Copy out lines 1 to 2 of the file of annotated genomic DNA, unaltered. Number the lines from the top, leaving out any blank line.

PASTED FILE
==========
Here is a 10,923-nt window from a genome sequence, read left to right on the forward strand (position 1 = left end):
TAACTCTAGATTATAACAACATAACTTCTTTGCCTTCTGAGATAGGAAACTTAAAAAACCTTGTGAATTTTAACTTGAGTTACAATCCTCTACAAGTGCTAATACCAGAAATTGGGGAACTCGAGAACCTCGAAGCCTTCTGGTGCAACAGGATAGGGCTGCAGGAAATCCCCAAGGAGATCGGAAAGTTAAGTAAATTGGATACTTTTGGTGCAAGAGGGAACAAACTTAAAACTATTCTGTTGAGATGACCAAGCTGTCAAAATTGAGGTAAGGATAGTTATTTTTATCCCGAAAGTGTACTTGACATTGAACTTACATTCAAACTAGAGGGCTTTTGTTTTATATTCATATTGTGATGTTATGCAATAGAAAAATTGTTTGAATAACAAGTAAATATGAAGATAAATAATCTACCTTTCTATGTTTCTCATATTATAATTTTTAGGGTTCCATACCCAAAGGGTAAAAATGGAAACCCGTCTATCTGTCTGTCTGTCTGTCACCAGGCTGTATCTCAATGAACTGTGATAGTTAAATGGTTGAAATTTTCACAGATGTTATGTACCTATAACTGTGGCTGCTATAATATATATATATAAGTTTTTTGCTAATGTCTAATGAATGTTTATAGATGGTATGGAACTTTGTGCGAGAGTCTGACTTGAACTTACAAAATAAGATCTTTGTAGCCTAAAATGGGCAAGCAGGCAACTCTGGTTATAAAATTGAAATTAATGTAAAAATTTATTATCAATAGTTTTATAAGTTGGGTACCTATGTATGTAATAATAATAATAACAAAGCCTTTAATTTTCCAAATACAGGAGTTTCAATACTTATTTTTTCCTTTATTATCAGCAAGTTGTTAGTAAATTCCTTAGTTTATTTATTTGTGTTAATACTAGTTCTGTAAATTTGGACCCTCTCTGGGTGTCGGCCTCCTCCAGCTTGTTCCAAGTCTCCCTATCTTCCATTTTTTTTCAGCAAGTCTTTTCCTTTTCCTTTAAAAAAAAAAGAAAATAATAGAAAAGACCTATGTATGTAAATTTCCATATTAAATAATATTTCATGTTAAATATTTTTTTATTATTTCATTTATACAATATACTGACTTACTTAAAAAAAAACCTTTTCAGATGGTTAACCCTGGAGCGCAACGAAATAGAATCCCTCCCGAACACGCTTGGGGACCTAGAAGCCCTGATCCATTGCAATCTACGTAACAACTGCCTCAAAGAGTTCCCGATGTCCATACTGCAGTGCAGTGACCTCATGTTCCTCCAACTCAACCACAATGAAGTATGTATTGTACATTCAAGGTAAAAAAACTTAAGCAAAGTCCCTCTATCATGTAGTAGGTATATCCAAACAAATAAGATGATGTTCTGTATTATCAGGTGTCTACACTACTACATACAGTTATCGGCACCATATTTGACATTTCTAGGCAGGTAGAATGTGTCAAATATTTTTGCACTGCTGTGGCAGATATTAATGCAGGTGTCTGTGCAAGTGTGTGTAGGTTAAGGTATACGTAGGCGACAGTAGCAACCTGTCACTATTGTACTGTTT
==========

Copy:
Here is a 10,923-nt window from a genome sequence, read left to right on the forward strand (position 1 = left end):
TAACTCTAGATTATAACAACATAACTTCTTTGCCTTCTGAGATAGGAAACTTAAAAAACCTTGTGAATTTTAACTTGAGTTACAATCCTCTACAAGTGCTAATACCAGAAATTGGGGAACTCGAGAACCTCGAAGCCTTCTGGTGCAACAGGATAGGGCTGCAGGAAATCCCCAAGGAGATCGGAAAGTTAAGTAAATTGGATACTTTTGGTGCAAGAGGGAACAAACTTAAAACTATTCTGTTGAGATGACCAAGCTGTCAAAATTGAGGTAAGGATAGTTATTTTTATCCCGAAAGTGTACTTGACATTGAACTTACATTCAAACTAGAGGGCTTTTGTTTTATATTCATATTGTGATGTTATGCAATAGAAAAATTGTTTGAATAACAAGTAAATATGAAGATAAATAATCTACCTTTCTATGTTTCTCATATTATAATTTTTAGGGTTCCATACCCAAAGGGTAAAAATGGAAACCCGTCTATCTGTCTGTCTGTCTGTCACCAGGCTGTATCTCAATGAACTGTGATAGTTAAATGGTTGAAATTTTCACAGATGTTATGTACCTATAACTGTGGCTGCTATAATATATATATATAAGTTTTTTGCTAATGTCTAATGAATGTTTATAGATGGTATGGAACTTTGTGCGAGAGTCTGACTTGAACTTACAAAATAAGATCTTTGTAGCCTAAAATGGGCAAGCAGGCAACTCTGGTTATAAAATTGAAATTAATGTAAAAATTTATTATCAATAGTTTTATAAGTTGGGTACCTATGTATGTAATAATAATAATAACAAAGCCTTTAATTTTCCAAATACAGGAGTTTCAATACTTATTTTTTCCTTTATTATCAGCAAGTTGTTAGTAAATTCCTTAGTTTATTTATTTGTGTTAATACTAGTTCTGTAAATTTGGACCCTCTCTGGGTGTCGGCCTCCTCCAGCTTGTTCCAAGTCTCCCTATCTTCCATTTTTTTTCAGCAAGTCTTTTCCTTTTCCTTTAAAAAAAAAAGAAAATAATAGAAAAGACCTATGTATGTAAATTTCCATATTAAATAATATTTCATGTTAAATATTTTTTTATTATTTCATTTATACAATATACTGACTTACTTAAAAAAAAACCTTTTCAGATGGTTAACCCTGGAGCGCAACGAAATAGAATCCCTCCCGAACACGCTTGGGGACCTAGAAGCCCTGATCCATTGCAATCTACGTAACAACTGCCTCAAAGAGTTCCCGATGTCCATACTGCAGTGCAGTGACCTCATGTTCCTCCAACTCAACCACAATGAAGTATGTATTGTACATTCAAGGTAAAAAAACTTAAGCAAAGTCCCTCTATCATGTAGTAGGTATATCCAAACAAATAAGATGATGTTCTGTATTATCAGGTGTCTACACTACTACATACAGTTATCGGCACCATATTTGACATTTCTAGGCAGGTAGAATGTGTCAAATATTTTTGCACTGCTGTGGCAGATATTAATGCAGGTGTCTGTGCAAGTGTGTGTAGGTTAAGGTATACGTAGGCGACAGTAGCAACCTGTCACTATTGTACTGTTT